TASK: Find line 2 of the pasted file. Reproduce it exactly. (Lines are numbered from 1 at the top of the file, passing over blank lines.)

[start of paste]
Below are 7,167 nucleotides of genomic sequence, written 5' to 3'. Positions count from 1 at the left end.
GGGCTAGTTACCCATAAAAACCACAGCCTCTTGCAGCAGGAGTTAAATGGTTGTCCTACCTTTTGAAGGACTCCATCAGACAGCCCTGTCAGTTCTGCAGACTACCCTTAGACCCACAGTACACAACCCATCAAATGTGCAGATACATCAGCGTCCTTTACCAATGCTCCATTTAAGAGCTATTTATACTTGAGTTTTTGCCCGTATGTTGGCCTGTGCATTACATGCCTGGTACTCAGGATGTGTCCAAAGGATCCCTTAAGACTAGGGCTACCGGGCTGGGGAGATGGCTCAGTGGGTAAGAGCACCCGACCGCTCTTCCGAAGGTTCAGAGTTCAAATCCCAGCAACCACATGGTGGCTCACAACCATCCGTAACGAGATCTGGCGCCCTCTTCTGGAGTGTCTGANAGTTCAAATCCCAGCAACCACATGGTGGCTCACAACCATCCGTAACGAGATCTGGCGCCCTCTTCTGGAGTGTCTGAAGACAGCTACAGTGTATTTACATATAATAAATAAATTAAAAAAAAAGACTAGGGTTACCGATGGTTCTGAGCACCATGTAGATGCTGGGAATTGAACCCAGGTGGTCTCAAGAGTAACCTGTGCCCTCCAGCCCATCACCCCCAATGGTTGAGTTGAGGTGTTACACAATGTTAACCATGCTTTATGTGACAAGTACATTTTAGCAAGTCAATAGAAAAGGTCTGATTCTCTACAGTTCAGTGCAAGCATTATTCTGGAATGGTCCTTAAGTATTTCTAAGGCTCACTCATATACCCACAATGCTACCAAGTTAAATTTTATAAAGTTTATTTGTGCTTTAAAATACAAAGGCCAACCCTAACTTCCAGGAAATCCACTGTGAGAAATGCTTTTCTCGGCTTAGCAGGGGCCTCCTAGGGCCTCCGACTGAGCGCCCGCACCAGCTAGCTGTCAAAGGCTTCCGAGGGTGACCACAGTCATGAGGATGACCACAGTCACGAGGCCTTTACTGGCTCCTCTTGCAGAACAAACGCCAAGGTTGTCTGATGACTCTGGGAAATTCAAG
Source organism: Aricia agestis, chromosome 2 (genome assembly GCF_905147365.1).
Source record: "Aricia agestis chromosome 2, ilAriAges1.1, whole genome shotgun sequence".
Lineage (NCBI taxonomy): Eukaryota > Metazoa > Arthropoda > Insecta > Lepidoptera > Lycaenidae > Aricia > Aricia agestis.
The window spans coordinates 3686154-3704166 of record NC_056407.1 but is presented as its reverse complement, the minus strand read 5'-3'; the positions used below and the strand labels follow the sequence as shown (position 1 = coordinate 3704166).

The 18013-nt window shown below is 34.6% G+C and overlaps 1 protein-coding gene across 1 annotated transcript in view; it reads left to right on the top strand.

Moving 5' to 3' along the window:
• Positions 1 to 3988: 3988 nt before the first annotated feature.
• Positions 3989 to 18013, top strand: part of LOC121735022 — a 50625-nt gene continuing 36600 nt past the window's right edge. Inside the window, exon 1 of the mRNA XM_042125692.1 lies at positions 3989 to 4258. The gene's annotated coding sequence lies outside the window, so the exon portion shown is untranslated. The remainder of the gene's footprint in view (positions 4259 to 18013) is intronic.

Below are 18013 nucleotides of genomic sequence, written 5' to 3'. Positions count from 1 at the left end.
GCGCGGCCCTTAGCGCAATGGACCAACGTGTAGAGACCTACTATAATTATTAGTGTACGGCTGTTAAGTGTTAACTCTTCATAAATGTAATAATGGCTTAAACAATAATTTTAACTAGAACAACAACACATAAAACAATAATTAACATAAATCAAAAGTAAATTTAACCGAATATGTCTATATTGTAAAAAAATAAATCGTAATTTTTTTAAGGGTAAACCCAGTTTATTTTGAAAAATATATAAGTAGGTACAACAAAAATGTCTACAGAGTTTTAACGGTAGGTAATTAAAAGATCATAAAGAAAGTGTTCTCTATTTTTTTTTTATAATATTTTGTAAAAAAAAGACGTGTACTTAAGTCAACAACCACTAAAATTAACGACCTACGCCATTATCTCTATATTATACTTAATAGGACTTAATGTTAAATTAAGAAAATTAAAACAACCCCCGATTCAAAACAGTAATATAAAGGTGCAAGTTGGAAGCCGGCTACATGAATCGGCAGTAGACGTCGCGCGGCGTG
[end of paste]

GGGCTAGTTACCCATAAAAACCACAGCCTCTTGCAGCAGGAGTTAAATGGTTGTCCTACCTTTTGAAGGACTCCATCAGACAGCCCTGTCAGTTCTGCAGACTACCCTTAGACCCACAGTACACAACCCATCAAATGTGCAGATACATCAGCGTCCTTTACCAATGCTCCATTTAAGAGCTATTTATACTTGAGTTTTTGCCCGTATGTTGGCCTGTGCATTACATGCCTGGTACTCAGGATGTGTCCAAAGGATCCCTTAAGACTAGGGCTACCGGGCTGGGGAGATGGCTCAGTGGGTAAGAGCACCCGACCGCTCTTCCGAAGGTTCAGAGTTCAAATCCCAGCAACCACATGGTGGCTCACAACCATCCGTAACGAGATCTGGCGCCCTCTTCTGGAGTGTCTGANAGTTCAAATCCCAGCAACCACATGGTGGCTCACAACCATCCGTAACGAGATCTGGCGCCCTCTTCTGGAGTGTCTGAAGACAGCTACAGTGTATTTACATATAATAAATAAATTAAAAAAAAAGACTAGGGTTACCGATGGTTCTGAGCACCATGTAGATGCTGGGAATTGAACCCAGGTGGTCTCAAGAGTAACCTGTGCCCTCCAGCCCATCACCCCCAATGGTTGAGTTGAGGTGTTACACAATGTTAACCATGCTTTATGTGACAAGTACATTTTAGCAAGTCAATAGAAAAGGTCTGATTCTCTACAGTTCAGTGCAAGCATTATTCTGGAATGGTCCTTAAGTATTTCTAAGGCTCACTCATATACCCACAATGCTACCAAGTTAAATTTTATAAAGTTTATTTGTGCTTTAAAATACAAAGGCCAACCCTAACTTCCAGGAAATCCACTGTGAGAAATGCTTTTCTCGGCTTAGCAGGGGCCTCCTAGGGCCTCCGACTGAGCGCCCGCACCAGCTAGCTGTCAAAGGCTTCCGAGGGTGACCACAGTCATGAGGATGACCACAGTCACGAGGCCTTTACTGGCTCCTCTTGCAGAACAAACGCCAAGGTTGTCTGATGACTCTGGGAAATTCAAG